– Buy casual clothes. This is something I didn’t do for quite a long time. It was either sweatpants or silk blouses and I didn’t own any shades of gray. I regretted it. Now I own some shorts, flattering jersey tees and pullovers, comfortable jeans and refined knit pants that can be worn out in public without feeling embarrassment. For summer, I love simple sundresses from H&M and other discount retailers (again another easy thing to find at thrift stores) – they can be thrown in the washer and dryer, worn with a pair of sandals and look like an ensemble while having the comfort and ease of a nightgown.
– Have a uniform. This doesn’t mean every single day you need to wear the same type of ensemble, but it means you have some go-to pieces that you know will work with little effort. For me, it’s merino v-neck sweaters with a pencil skirt or pair of wrinkle-free trousers – I can get dressed in the dark with this combo and feel attractive and put together. Many a very early and dark morning, I have gotten dressed by feel – here’s my Gap Perfect Trousers, here’s a v-neck sweater. I’ll grab my black ankle booties, a necklace or bracelet and I’m pulled together in five minutes.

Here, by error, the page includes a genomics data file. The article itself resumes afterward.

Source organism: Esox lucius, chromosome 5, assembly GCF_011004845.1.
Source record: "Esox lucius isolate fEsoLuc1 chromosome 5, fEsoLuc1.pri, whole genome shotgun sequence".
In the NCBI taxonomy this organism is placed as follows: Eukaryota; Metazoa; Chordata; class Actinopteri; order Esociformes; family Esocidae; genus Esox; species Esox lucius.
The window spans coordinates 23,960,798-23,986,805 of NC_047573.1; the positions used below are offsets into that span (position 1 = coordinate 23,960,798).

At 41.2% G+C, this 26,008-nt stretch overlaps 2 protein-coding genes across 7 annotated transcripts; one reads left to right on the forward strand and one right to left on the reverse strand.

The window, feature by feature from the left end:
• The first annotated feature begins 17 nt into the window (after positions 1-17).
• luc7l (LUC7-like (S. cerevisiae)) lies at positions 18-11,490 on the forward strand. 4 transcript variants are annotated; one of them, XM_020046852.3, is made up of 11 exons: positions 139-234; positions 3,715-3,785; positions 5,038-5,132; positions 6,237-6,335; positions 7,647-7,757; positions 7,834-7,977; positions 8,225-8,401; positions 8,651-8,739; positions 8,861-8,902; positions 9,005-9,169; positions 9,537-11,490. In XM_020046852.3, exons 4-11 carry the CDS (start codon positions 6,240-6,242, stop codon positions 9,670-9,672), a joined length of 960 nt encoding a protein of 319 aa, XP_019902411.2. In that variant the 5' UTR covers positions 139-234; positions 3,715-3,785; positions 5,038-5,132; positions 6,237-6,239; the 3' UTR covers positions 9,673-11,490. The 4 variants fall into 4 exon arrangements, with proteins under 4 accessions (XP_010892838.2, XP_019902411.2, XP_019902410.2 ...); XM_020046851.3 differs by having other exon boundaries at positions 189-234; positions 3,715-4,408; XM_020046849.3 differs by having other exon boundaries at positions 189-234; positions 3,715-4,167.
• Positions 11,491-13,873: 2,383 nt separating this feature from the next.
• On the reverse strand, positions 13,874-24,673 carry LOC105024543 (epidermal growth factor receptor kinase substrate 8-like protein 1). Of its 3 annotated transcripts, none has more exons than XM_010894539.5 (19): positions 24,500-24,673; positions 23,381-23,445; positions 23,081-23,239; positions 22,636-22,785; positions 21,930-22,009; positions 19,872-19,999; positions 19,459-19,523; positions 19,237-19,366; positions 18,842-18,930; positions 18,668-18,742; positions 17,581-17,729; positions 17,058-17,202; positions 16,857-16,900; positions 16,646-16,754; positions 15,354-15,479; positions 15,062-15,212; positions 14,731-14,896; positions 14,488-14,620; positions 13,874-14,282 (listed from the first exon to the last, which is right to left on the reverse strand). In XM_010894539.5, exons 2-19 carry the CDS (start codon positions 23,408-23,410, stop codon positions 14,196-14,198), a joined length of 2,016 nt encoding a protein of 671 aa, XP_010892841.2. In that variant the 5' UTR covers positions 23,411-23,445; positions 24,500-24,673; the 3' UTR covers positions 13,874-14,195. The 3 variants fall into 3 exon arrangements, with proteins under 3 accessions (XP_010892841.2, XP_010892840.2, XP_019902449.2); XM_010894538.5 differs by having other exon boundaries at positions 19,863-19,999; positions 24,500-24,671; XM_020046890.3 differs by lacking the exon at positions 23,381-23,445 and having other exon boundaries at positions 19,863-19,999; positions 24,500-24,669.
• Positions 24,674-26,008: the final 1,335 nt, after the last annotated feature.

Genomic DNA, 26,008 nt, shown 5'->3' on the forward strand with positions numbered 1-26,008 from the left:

– Embrace color. If you feel green, you won’t look as green if you are in a flattering hue instead of a neutral or black. You’ll also feel better when you’re looking at your reflection in a pleasing color. For me, it’s pink – be it bubblegum or berry, a pink color will flatter my skintone and lift my spirits.
– Organize your closet. If you open your closet on a rough morning and the first things you see are cocktail dresses and complicated blouses, you’ll get frustrated and seek out your jeans and flip flops.
For me, I find it helpful to have pants and skirts in the center of the closet. To the right are tops, to the left are jackets and cardigans, and then to the left of the jackets are dresses. To the right of the tops are the things I don’t wear on a daily basis – cocktail dresses, interview suits, out of season pieces that won’t survive being boxed in the attic. This way, I can quickly find pieces and get dressed with less stress.